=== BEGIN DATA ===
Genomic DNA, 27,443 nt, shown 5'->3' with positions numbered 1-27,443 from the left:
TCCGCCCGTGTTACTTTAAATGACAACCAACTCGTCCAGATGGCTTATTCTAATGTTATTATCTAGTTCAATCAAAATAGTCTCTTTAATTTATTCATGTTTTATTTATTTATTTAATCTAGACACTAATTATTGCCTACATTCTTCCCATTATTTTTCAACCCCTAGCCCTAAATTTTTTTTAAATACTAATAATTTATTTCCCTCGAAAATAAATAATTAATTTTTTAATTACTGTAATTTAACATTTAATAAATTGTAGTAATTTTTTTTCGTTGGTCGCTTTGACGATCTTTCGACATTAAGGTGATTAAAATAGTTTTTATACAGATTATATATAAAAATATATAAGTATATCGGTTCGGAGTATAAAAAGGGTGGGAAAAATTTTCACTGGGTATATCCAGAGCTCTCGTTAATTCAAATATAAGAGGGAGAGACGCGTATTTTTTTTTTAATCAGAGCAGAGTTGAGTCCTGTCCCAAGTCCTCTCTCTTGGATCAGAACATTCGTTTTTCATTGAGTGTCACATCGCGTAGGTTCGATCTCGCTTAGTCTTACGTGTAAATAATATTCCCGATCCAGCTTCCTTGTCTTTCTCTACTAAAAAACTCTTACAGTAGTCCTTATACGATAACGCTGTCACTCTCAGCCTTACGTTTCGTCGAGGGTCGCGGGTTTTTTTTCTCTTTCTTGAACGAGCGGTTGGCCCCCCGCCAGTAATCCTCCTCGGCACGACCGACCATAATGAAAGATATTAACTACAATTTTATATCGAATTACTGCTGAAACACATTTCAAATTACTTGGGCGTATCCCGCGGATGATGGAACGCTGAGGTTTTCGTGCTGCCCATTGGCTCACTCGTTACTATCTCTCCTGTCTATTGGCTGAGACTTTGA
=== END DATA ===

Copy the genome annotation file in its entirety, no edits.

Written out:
Genomic DNA, 27,443 nt, shown 5'->3' with positions numbered 1-27,443 from the left:
TCCGCCCGTGTTACTTTAAATGACAACCAACTCGTCCAGATGGCTTATTCTAATGTTATTATCTAGTTCAATCAAAATAGTCTCTTTAATTTATTCATGTTTTATTTATTTATTTAATCTAGACACTAATTATTGCCTACATTCTTCCCATTATTTTTCAACCCCTAGCCCTAAATTTTTTTTAAATACTAATAATTTATTTCCCTCGAAAATAAATAATTAATTTTTTAATTACTGTAATTTAACATTTAATAAATTGTAGTAATTTTTTTTCGTTGGTCGCTTTGACGATCTTTCGACATTAAGGTGATTAAAATAGTTTTTATACAGATTATATATAAAAATATATAAGTATATCGGTTCGGAGTATAAAAAGGGTGGGAAAAATTTTCACTGGGTATATCCAGAGCTCTCGTTAATTCAAATATAAGAGGGAGAGACGCGTATTTTTTTTTTAATCAGAGCAGAGTTGAGTCCTGTCCCAAGTCCTCTCTCTTGGATCAGAACATTCGTTTTTCATTGAGTGTCACATCGCGTAGGTTCGATCTCGCTTAGTCTTACGTGTAAATAATATTCCCGATCCAGCTTCCTTGTCTTTCTCTACTAAAAAACTCTTACAGTAGTCCTTATACGATAACGCTGTCACTCTCAGCCTTACGTTTCGTCGAGGGTCGCGGGTTTTTTTTCTCTTTCTTGAACGAGCGGTTGGCCCCCCGCCAGTAATCCTCCTCGGCACGACCGACCATAATGAAAGATATTAACTACAATTTTATATCGAATTACTGCTGAAACACATTTCAAATTACTTGGGCGTATCCCGCGGATGATGGAACGCTGAGGTTTTCGTGCTGCCCATTGGCTCACTCGTTACTATCTCTCCTGTCTATTGGCTGAGACTTTGA